While one may propose a utilitarian approach should be adopted for the sake of simplicity, questions such as would humanity be comfortable having a computer decide the fate of their life — and what if the machine’s philosophical understanding extends beyond dire incidents would undoubtedly arise. Professor Azim Shariff of University of California found that found that respondents generally agreed that a car should, in the case of an inevitable crash, kill the fewest number of people possible regardless of whether they were passengers or people outside of the car. However, this raises the question of, would a customer buy a car in which they and their family member(s) would be sacrificed for the benefit of the public?
To delineate the complexity of the situation, Fleetwood posed multiple hypothetical situations regarding moral preferences to participants. The study concluded 76% of participants favored a utilitarian approach in which the maximum number of lives were saved, yet participants were reluctant in purchasing a vehicle that sacrificed its own passengers. Understandably, consumers maintain a bias towards their own life; few would desire a product that chooses to sacrifice its owner.
Perhaps, legal ethics of automated vehicles should not exist in human management but rather in a machine’s own ability to learn. This is known as machine learning, where the program provides systems the ability to automatically learn and improve from experience. Machine learning focuses on developing computer programs that can access data and use it learn for themselves without human intervention. Static programming arrives at pre-determined ethical conclusions, while machine learning generates its own decisions, distinct from purely human determined ethics. While introducing an objective or impartial arbiter to complex situations would be desirable, questions on how accurate its judgments may arise. Scholars propose to model human behaviour to ensure that cars, rather than behaving better, behave exactly like us, and thus impulsively, rather than rationally. One proposal by Leon R. Sütfeld et al. state “simple models based on one-dimensional value-of-life scales are suited to describe human ethical behaviour” in these circumstances and as such would be preferable to pre-programmed decision-making criteria, which might ultimately appear too complex, insufficiently transparent, and difficult to predict. This solution regarding machine-learning to mimic human decision-making appears to be oriented towards an essential aspect of social acceptance; the uniformity of robots with human behaviour. Therefore, instead of regulating automated vehicles through ambiguous ethical guidelines, they will base their decisions through humanistic thinking while still lowering accident rate compared to human drivers. Nevertheless, other issues still exist; questions of whether this technology is achievable in the future and who should be held responsible for automated incidents in the context of machine learning. Regardless, whether the guidelines for automated vehicles arise from policy regulators or machine-learning, society needs to embrace that autonomous cars will debut on the market in the coming years, and work towards addressing the floodgate of concerns for wider applications including life-or-death accidents.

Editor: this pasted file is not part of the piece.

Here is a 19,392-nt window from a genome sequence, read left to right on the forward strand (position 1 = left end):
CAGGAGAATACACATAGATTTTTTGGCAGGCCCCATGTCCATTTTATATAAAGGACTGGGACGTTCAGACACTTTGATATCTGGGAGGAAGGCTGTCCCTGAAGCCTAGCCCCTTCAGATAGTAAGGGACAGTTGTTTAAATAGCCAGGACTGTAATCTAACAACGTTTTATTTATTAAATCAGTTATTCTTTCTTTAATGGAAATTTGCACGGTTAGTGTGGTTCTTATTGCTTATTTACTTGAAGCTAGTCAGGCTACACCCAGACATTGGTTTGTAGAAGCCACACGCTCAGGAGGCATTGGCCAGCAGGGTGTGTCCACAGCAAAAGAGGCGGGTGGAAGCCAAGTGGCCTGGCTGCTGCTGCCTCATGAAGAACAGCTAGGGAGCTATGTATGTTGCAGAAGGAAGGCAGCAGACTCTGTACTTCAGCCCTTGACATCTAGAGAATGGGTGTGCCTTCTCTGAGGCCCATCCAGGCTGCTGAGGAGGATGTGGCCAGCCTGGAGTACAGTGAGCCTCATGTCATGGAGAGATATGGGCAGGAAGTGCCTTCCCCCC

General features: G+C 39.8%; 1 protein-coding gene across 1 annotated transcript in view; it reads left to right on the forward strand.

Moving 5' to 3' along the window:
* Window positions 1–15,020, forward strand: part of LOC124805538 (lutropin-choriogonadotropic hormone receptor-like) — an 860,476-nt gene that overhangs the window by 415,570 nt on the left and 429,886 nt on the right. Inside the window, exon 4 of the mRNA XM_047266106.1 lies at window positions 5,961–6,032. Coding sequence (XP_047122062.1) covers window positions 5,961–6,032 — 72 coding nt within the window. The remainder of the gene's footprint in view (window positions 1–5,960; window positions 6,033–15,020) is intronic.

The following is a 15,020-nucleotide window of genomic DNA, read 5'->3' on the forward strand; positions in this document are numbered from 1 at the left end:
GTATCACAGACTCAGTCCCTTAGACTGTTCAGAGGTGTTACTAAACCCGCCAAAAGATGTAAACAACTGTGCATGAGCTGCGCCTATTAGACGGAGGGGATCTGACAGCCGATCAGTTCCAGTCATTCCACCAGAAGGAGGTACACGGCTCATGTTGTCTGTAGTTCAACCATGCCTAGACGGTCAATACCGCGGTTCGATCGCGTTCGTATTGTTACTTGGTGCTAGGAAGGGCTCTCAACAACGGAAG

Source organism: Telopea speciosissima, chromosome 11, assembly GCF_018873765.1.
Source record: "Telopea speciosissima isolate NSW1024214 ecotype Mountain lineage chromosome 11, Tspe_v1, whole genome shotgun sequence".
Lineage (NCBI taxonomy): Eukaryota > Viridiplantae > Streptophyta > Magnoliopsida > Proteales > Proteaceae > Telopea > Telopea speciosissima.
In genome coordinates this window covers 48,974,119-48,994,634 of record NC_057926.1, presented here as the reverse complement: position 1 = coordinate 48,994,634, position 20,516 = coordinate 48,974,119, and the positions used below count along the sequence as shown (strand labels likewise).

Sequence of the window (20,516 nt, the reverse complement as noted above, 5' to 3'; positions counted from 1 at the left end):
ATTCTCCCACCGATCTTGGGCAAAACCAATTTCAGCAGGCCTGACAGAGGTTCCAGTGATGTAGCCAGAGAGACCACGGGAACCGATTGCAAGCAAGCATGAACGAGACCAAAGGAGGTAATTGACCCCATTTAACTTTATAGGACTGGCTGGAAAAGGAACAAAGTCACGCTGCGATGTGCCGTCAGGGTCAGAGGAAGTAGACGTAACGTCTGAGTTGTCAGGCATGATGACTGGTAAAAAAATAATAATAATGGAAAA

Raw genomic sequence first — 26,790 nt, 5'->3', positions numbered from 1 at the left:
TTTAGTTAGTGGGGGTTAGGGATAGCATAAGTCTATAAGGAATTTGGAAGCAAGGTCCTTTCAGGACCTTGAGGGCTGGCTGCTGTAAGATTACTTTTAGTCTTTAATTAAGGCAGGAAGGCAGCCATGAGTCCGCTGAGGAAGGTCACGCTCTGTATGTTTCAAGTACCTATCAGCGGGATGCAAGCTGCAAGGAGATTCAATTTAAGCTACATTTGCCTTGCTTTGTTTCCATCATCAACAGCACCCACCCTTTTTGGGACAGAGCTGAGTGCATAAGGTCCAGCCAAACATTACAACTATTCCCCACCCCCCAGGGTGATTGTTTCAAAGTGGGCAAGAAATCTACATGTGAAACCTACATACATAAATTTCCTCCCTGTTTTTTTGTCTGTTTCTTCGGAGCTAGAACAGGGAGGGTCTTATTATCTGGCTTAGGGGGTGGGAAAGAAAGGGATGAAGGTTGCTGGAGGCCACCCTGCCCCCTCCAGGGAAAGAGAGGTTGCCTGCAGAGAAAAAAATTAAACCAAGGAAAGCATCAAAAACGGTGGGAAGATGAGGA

Rui Shen is an IPilogue Editor and a JD Candidate at Osgoode Hall Law School.